Social Security plays a vital role in the distribution phase (when you begin taking money out of instead of putting money into your retirement accounts) for many retirees. Deciding when to elect the benefit is probably the largest question people will face.
A sound Social Security filing strategy depends mainly on your personal situation. Not electing your benefit at the correct time could cost your family A LOT of money over your lifetime! We can help you determine the timing of your Social Security election, so your income is maximized.
In general, a few facts to consider:
From this point forward, the program will need to withdraw money from its reserves in order to pay out full benefits. If no changes are made, Social Security will run out of money in 2034. Scary stuff considering that 34% of retirees depend on the program for 90% of their income according to information from the Social Security Administration.
Can this really happen?
We sure hope not! Both changes in tax policies and tinkering with the benefit formula have already been proposed, and the election age has increased from 65 to 66…and is heading to 67. Obviously, there is a major need to address the future shortfall and we are most likely looking at a reduced version of the program for future generations.
Social Security is complex. The system has 2,728 (and counting) core rules! And thousands of codicils designed to clarify those rules. Understanding and interpreting these rules is difficult and time consuming. Most people do not put much thought into it, and simply elect when they think they are supposed to elect. It pays to know when your time is right.
You may elect your benefit at age 62, but your benefit will be approximately 30% smaller than if you wait until your full retirement age. And if you wait until age 70, your benefit amount will have increased by 8% each year you waited to elect! We are talking big money here…a typical married couple will have received more than $1 million in benefits over their lives. So, unless you are terminally ill, or have no other source of retirement income at age 62, you want to sit down with an expert to determine when you should start receiving your benefit, and we can most definitely help you.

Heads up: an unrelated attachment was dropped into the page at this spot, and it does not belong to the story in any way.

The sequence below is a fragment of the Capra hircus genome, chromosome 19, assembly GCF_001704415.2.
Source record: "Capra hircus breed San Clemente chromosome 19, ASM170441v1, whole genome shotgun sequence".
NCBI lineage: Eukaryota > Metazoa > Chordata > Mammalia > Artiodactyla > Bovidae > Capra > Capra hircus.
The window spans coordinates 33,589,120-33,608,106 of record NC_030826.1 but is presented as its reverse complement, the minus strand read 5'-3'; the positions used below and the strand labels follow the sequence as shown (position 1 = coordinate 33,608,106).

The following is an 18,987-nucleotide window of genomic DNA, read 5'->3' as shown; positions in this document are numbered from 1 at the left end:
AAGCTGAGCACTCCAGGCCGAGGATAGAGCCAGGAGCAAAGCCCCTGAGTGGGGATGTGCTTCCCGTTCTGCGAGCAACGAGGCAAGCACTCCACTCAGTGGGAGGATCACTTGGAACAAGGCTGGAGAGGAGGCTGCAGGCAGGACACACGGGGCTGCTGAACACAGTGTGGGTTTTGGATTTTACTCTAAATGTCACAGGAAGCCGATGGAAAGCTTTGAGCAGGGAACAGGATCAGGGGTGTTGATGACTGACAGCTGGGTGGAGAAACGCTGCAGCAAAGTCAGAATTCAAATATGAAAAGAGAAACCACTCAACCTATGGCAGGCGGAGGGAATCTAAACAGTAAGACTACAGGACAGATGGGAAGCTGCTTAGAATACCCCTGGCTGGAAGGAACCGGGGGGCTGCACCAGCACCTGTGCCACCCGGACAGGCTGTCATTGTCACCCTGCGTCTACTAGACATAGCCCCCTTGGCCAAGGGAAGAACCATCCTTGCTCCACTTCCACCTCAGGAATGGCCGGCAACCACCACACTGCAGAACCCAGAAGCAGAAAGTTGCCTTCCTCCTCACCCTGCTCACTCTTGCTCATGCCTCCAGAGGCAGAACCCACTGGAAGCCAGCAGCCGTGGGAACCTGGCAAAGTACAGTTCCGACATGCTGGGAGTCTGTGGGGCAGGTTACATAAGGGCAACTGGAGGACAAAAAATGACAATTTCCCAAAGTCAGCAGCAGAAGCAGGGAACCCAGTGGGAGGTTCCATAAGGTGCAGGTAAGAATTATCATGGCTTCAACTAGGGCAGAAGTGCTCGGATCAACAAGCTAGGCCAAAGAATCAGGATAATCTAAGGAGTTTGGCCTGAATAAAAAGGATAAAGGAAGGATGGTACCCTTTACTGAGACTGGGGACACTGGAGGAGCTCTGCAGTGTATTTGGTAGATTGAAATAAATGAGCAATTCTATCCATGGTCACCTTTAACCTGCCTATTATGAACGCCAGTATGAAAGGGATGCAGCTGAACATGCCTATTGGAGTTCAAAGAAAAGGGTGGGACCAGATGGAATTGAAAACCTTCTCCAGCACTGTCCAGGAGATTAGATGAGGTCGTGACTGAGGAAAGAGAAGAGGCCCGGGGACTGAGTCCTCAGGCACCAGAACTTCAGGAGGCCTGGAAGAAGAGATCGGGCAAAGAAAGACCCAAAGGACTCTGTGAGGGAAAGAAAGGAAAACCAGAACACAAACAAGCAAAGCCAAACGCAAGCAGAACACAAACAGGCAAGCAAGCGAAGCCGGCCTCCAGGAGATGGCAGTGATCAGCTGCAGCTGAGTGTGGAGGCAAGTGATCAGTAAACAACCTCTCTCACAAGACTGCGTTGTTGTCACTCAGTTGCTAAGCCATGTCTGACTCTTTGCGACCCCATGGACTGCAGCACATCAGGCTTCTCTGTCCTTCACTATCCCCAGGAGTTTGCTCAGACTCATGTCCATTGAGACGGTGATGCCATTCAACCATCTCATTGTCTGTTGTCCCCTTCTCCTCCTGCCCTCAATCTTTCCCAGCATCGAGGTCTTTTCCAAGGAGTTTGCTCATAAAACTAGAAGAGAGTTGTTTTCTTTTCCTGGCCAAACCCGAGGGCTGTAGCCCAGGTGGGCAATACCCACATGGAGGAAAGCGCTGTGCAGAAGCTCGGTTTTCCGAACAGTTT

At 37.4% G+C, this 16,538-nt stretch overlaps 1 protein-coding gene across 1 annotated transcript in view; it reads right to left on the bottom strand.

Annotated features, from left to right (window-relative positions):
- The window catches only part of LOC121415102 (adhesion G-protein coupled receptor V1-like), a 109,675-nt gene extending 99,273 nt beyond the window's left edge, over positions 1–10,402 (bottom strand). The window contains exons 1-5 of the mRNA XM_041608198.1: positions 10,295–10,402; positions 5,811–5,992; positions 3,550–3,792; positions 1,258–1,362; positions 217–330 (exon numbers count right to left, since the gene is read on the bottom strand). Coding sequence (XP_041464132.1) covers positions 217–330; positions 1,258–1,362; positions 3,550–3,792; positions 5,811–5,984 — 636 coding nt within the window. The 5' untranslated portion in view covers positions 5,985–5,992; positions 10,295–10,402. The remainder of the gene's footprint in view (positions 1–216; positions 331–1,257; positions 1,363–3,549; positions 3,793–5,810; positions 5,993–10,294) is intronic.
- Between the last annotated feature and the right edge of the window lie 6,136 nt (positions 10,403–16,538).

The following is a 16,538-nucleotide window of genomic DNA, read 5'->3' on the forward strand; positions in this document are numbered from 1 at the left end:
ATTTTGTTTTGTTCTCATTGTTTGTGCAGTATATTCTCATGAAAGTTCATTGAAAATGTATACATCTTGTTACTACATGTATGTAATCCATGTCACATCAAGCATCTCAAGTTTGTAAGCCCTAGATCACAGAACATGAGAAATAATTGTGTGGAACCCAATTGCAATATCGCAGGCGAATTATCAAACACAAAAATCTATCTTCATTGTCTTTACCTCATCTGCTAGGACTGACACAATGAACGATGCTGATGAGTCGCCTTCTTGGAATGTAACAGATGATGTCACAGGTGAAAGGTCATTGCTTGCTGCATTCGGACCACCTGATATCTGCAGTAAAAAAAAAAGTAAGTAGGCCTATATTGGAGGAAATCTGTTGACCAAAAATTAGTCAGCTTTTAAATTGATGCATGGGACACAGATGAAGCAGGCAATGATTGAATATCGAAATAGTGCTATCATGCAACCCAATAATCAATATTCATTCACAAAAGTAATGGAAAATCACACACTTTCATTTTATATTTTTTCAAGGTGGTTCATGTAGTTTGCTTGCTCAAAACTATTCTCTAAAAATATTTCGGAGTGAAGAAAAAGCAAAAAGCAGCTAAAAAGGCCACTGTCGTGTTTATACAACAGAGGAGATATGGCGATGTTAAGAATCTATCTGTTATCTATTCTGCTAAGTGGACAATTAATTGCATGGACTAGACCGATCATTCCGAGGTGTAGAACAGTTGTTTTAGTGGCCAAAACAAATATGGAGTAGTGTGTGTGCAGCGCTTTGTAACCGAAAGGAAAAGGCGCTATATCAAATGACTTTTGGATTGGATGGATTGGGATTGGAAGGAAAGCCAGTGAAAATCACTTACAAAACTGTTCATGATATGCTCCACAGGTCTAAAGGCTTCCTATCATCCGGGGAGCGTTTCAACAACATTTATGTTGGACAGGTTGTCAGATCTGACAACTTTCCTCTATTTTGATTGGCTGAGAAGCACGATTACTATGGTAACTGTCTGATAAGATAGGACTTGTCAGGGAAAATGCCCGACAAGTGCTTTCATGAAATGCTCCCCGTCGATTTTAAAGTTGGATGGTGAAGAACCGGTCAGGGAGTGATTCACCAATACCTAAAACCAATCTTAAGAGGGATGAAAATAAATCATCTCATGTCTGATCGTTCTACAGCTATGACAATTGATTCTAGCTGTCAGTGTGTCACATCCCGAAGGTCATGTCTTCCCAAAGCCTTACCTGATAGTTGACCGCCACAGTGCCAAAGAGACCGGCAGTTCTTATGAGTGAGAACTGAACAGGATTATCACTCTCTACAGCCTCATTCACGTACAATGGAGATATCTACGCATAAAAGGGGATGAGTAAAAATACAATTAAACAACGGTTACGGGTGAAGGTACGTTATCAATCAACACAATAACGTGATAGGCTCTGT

If you elected your benefits early, and you may now realize that it was a mistake, Social Security does have some flexibility. Recipients who start their benefits early have exactly one year to change their minds. There is a drawback: You must repay all money received from Social Security, AND if you have your Medicare Part B and D premiums deducted from the Social Security payments…you have to pay that back too. Those are the rules.
Like most things in life, investigate and explore…everyone has a different situation, so developing a sound strategy will pay off in the long run. At MWM, we will present ALL your options concerning Social Security and show you how it works with your overall retirement income plan.